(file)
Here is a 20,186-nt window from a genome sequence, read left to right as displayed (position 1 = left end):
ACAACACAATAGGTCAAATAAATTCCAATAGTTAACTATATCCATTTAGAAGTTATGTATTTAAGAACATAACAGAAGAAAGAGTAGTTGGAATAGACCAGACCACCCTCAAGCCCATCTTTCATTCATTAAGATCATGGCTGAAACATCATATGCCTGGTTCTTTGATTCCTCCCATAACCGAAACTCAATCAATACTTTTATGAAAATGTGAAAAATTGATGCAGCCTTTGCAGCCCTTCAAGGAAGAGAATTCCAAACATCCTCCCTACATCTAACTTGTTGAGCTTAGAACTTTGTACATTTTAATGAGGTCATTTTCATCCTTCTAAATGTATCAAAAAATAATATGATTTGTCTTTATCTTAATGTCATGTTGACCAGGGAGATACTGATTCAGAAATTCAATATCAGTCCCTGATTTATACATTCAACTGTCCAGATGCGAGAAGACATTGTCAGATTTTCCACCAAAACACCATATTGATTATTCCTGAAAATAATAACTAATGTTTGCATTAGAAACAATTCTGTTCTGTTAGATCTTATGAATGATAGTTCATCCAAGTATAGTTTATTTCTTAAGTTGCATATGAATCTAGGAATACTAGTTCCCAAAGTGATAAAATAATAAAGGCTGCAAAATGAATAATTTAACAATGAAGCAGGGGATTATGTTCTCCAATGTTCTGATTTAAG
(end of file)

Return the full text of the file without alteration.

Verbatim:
Here is a 20,186-nt window from a genome sequence, read left to right as displayed (position 1 = left end):
ACAACACAATAGGTCAAATAAATTCCAATAGTTAACTATATCCATTTAGAAGTTATGTATTTAAGAACATAACAGAAGAAAGAGTAGTTGGAATAGACCAGACCACCCTCAAGCCCATCTTTCATTCATTAAGATCATGGCTGAAACATCATATGCCTGGTTCTTTGATTCCTCCCATAACCGAAACTCAATCAATACTTTTATGAAAATGTGAAAAATTGATGCAGCCTTTGCAGCCCTTCAAGGAAGAGAATTCCAAACATCCTCCCTACATCTAACTTGTTGAGCTTAGAACTTTGTACATTTTAATGAGGTCATTTTCATCCTTCTAAATGTATCAAAAAATAATATGATTTGTCTTTATCTTAATGTCATGTTGACCAGGGAGATACTGATTCAGAAATTCAATATCAGTCCCTGATTTATACATTCAACTGTCCAGATGCGAGAAGACATTGTCAGATTTTCCACCAAAACACCATATTGATTATTCCTGAAAATAATAACTAATGTTTGCATTAGAAACAATTCTGTTCTGTTAGATCTTATGAATGATAGTTCATCCAAGTATAGTTTATTTCTTAAGTTGCATATGAATCTAGGAATACTAGTTCCCAAAGTGATAAAATAATAAAGGCTGCAAAATGAATAATTTAACAATGAAGCAGGGGATTATGTTCTCCAATGTTCTGATTTAAG